The cookies used by Google and Facebook in France will cost them dearly

The amount of the fine imposed on Google is an all-category record for the sanctions imposed by the Commission Informatique et Libertés (Cnil), ahead of a previous fine of 100 million euros to Google in December 2020, already about cookies.

“The Cnil found that the sites, and do not allow” to refuse cookies “as simply” as to accept them, she indicated.

100,000 euros per day of delay

The two platforms have three months to comply, failing which “the companies will each have to pay a penalty of 100,000 euros per day of delay”, she added.

Cookies are small computer files installed by websites on the terminals of their visitors, for technical purposes or targeted advertising.

In particular, they allow advertising agencies to trace the user’s navigation, in order to be able to send him personalized advertising related to his centers of interest. They are regularly denounced for the invasions of privacy they can cause.

In a reaction sent to AFP, Google announced a change in its practices, following the decision of the Cnil. “In compliance with the expectations of Internet users, (…) we are committed to implementing new changes, as well as to working actively with the Cnil in response to its decision, within the framework of the directive (European editor’s note) ePrivacy”, assured the American giant.

Meta, Facebook’s parent company, said for its part that it was “assessing the decision” of the Cnil, and that it would “continue to work with the regulatory authorities” on these subjects. “We continue to develop and improve the control tools” of Internet users on cookies, continued the group.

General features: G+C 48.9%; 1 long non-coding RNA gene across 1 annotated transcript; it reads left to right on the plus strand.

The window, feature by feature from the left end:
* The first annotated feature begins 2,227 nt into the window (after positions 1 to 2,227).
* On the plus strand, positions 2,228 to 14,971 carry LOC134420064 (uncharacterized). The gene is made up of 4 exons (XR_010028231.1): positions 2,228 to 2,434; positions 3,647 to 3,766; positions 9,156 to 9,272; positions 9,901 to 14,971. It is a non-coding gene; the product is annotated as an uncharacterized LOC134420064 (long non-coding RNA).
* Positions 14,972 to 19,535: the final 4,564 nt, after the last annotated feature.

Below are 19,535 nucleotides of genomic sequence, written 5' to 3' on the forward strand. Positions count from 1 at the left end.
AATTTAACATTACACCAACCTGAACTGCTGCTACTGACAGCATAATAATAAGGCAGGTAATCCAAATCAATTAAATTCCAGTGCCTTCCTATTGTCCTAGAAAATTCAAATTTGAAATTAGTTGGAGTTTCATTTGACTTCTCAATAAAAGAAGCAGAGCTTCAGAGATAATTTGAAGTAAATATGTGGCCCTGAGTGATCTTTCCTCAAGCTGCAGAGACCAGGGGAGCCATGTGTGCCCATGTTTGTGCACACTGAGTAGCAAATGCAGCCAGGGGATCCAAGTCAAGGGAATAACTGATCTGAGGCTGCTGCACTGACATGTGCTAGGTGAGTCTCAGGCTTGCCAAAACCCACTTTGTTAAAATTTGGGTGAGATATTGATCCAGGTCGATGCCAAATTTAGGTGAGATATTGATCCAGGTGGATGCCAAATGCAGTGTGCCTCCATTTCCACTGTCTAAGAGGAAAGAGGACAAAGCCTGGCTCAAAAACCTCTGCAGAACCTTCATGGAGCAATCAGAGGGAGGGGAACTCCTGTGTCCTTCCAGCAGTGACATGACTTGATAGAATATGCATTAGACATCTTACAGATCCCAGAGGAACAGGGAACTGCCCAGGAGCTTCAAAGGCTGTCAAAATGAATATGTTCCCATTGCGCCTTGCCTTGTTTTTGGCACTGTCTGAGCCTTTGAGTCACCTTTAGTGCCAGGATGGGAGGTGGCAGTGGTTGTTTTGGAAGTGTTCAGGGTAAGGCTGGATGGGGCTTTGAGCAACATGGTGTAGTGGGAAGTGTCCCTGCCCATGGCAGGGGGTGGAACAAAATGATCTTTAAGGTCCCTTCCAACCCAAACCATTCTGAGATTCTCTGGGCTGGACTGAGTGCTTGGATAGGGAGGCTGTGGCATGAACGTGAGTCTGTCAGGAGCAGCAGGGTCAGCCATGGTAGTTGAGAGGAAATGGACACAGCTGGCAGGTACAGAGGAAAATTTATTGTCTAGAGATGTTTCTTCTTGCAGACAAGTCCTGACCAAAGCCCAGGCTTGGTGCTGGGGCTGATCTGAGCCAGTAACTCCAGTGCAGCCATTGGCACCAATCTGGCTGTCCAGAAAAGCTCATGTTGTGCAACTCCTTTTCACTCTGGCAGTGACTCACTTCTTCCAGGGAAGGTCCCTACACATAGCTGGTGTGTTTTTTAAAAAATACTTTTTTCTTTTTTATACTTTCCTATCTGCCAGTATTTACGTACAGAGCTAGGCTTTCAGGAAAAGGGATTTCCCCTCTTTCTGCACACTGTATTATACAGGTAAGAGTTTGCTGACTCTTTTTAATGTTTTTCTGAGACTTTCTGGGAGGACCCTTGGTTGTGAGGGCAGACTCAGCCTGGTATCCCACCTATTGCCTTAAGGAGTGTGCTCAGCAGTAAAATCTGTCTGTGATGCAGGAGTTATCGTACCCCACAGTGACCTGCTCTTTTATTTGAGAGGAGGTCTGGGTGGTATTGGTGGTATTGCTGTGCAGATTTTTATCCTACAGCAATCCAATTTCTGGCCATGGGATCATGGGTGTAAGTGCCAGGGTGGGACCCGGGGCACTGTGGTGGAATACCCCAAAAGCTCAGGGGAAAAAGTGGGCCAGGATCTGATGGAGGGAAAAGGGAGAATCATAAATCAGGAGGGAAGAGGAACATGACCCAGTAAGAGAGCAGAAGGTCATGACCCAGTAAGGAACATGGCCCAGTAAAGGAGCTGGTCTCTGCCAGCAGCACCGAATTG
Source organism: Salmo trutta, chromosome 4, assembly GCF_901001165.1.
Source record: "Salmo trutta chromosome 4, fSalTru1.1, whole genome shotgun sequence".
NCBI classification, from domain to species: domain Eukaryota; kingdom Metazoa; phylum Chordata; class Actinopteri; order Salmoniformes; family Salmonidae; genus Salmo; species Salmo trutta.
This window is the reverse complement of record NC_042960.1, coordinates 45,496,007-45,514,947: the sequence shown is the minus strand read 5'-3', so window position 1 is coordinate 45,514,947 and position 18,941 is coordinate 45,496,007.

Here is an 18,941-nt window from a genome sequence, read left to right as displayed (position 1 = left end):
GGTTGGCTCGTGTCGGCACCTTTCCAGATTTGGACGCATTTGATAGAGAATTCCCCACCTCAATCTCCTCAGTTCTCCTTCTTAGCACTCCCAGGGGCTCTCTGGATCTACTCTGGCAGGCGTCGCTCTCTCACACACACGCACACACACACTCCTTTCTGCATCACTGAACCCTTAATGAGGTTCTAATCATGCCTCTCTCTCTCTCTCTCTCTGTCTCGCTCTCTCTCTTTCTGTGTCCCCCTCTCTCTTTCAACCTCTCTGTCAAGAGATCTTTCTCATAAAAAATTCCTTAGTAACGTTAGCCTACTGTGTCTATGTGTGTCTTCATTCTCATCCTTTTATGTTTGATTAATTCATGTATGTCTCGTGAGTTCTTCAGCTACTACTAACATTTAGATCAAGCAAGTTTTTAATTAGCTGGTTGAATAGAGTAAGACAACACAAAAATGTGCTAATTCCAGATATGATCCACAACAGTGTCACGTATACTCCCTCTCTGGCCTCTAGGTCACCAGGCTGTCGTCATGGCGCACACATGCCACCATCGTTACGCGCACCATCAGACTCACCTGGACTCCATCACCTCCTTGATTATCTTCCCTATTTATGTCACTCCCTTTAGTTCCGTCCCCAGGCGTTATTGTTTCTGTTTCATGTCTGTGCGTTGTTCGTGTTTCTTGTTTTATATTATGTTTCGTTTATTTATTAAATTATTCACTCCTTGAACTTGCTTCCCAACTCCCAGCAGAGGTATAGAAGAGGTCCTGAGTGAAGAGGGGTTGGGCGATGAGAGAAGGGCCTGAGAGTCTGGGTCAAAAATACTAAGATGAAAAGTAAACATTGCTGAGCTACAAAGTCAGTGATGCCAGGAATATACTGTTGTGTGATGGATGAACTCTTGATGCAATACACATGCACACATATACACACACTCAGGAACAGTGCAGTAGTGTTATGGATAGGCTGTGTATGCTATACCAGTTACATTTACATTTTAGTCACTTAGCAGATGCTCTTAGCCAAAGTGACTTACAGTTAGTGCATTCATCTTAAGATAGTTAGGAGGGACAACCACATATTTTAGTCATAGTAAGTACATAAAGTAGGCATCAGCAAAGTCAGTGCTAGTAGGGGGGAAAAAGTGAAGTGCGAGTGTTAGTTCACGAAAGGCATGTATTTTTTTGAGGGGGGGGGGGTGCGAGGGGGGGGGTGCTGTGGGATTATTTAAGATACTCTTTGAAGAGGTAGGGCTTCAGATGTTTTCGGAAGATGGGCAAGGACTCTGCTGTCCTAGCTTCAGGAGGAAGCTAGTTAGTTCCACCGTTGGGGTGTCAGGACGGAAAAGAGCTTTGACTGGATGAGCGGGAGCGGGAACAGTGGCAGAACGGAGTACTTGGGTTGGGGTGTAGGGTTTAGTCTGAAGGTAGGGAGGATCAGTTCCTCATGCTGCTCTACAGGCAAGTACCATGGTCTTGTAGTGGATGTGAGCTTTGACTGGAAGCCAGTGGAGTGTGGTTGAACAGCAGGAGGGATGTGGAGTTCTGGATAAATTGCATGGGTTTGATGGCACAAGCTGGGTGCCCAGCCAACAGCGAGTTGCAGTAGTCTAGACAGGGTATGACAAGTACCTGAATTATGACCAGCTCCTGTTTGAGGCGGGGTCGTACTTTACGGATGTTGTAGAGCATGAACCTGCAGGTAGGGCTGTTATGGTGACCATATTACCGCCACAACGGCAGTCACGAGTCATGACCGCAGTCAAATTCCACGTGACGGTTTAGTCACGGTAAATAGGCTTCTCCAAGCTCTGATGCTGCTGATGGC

90 formal notices sent

Since the entry into force of the European regulation on personal data (RFPD) in 2018, websites are required to comply with stricter rules to obtain the consent of Internet users before depositing their cookies. The Cnil had given until April 2021 to the publishers of the sites to adapt to this hardening and warned that it would begin to sanction after this period.

In July, Le Figaro had been the first to bear the brunt of this increased rigor, being fined 50,000 euros for cookies deposited by partners of the newspaper, “without action” on the part of the Internet user or “despite his refusal”.

The Cnil recently indicated that it had sent around 90 formal notices to website publishers since the end of its tolerance period.

“Accept cookies” to refuse trackers on Facebook

In the case of the sanctions imposed on Google and Facebook, the CNIL calls into question the contrast between the ease with which Internet users accept cookies and the difficulty in refusing them.

“The, and websites offer a button to immediately accept cookies,” explained the CNIL. On the other hand, “several clicks are necessary to refuse all cookies”, she denounced. This process “infringes the freedom of consent”, she stressed.

To add to the confusion, the button added by Facebook to refuse tracers is even called “Accept cookies”, she noted.

In general, the Cnil recommends that on the consent collection banners, the “Refuse all” button be as easy to access as “Accept all”.

In 2020, the Cnil had imposed penalties of 100 and 35 million euros respectively on Google and Amazon on cookies, based on principles prior to the European regulation on personal data. In particular, it considered that the information given to Internet users by the two platforms on their cookies was not “clear enough”.

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